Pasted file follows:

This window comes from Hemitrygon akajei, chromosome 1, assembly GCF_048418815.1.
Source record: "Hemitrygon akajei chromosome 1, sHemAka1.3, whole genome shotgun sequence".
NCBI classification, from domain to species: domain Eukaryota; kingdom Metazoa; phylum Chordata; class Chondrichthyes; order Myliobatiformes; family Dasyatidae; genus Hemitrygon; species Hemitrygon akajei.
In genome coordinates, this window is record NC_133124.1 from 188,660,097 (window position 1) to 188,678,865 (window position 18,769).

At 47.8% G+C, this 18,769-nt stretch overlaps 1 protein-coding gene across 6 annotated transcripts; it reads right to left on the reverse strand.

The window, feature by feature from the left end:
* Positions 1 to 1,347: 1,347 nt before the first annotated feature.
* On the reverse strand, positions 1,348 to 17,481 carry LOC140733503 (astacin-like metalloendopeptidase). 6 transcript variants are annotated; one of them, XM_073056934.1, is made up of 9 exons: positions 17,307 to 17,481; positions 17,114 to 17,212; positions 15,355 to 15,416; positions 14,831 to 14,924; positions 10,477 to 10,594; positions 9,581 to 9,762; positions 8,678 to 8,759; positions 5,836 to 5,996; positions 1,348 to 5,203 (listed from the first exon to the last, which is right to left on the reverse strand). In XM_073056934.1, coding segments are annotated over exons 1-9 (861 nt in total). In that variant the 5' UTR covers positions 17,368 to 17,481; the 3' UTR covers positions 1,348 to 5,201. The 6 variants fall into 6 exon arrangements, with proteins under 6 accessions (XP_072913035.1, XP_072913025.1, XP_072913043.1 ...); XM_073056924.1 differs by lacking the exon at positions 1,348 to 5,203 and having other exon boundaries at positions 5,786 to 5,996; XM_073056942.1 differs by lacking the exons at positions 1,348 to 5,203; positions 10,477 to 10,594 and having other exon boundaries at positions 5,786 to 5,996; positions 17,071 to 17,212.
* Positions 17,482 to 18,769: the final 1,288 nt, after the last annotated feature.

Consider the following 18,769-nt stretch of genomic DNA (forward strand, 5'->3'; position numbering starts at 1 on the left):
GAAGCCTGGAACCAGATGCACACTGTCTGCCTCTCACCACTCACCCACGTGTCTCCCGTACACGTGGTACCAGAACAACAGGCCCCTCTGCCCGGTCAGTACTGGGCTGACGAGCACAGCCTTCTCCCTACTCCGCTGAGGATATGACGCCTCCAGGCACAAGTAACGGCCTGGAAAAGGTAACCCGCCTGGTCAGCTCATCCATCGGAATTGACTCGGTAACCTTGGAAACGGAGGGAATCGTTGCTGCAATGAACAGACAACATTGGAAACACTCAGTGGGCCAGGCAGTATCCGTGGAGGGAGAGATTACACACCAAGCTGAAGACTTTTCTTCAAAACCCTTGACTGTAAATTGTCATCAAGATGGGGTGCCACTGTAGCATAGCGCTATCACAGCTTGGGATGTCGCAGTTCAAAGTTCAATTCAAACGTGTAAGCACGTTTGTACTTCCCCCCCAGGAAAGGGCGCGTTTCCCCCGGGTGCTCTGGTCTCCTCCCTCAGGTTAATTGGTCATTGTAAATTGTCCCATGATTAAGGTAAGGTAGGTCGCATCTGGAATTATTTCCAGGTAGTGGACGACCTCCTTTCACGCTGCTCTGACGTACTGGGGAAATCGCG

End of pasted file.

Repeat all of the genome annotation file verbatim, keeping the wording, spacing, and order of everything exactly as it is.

This window comes from Hemitrygon akajei, chromosome 1, assembly GCF_048418815.1.
Source record: "Hemitrygon akajei chromosome 1, sHemAka1.3, whole genome shotgun sequence".
NCBI classification, from domain to species: domain Eukaryota; kingdom Metazoa; phylum Chordata; class Chondrichthyes; order Myliobatiformes; family Dasyatidae; genus Hemitrygon; species Hemitrygon akajei.
In genome coordinates, this window is record NC_133124.1 from 188,660,097 (window position 1) to 188,678,865 (window position 18,769).

At 47.8% G+C, this 18,769-nt stretch overlaps 1 protein-coding gene across 6 annotated transcripts; it reads right to left on the reverse strand.

The window, feature by feature from the left end:
* Positions 1 to 1,347: 1,347 nt before the first annotated feature.
* On the reverse strand, positions 1,348 to 17,481 carry LOC140733503 (astacin-like metalloendopeptidase). 6 transcript variants are annotated; one of them, XM_073056934.1, is made up of 9 exons: positions 17,307 to 17,481; positions 17,114 to 17,212; positions 15,355 to 15,416; positions 14,831 to 14,924; positions 10,477 to 10,594; positions 9,581 to 9,762; positions 8,678 to 8,759; positions 5,836 to 5,996; positions 1,348 to 5,203 (listed from the first exon to the last, which is right to left on the reverse strand). In XM_073056934.1, coding segments are annotated over exons 1-9 (861 nt in total). In that variant the 5' UTR covers positions 17,368 to 17,481; the 3' UTR covers positions 1,348 to 5,201. The 6 variants fall into 6 exon arrangements, with proteins under 6 accessions (XP_072913035.1, XP_072913025.1, XP_072913043.1 ...); XM_073056924.1 differs by lacking the exon at positions 1,348 to 5,203 and having other exon boundaries at positions 5,786 to 5,996; XM_073056942.1 differs by lacking the exons at positions 1,348 to 5,203; positions 10,477 to 10,594 and having other exon boundaries at positions 5,786 to 5,996; positions 17,071 to 17,212.
* Positions 17,482 to 18,769: the final 1,288 nt, after the last annotated feature.

Consider the following 18,769-nt stretch of genomic DNA (forward strand, 5'->3'; position numbering starts at 1 on the left):
GAAGCCTGGAACCAGATGCACACTGTCTGCCTCTCACCACTCACCCACGTGTCTCCCGTACACGTGGTACCAGAACAACAGGCCCCTCTGCCCGGTCAGTACTGGGCTGACGAGCACAGCCTTCTCCCTACTCCGCTGAGGATATGACGCCTCCAGGCACAAGTAACGGCCTGGAAAAGGTAACCCGCCTGGTCAGCTCATCCATCGGAATTGACTCGGTAACCTTGGAAACGGAGGGAATCGTTGCTGCAATGAACAGACAACATTGGAAACACTCAGTGGGCCAGGCAGTATCCGTGGAGGGAGAGATTACACACCAAGCTGAAGACTTTTCTTCAAAACCCTTGACTGTAAATTGTCATCAAGATGGGGTGCCACTGTAGCATAGCGCTATCACAGCTTGGGATGTCGCAGTTCAAAGTTCAATTCAAACGTGTAAGCACGTTTGTACTTCCCCCCCAGGAAAGGGCGCGTTTCCCCCGGGTGCTCTGGTCTCCTCCCTCAGGTTAATTGGTCATTGTAAATTGTCCCATGATTAAGGTAAGGTAGGTCGCATCTGGAATTATTTCCAGGTAGTGGACGACCTCCTTTCACGCTGCTCTGACGTACTGGGGAAATCGCG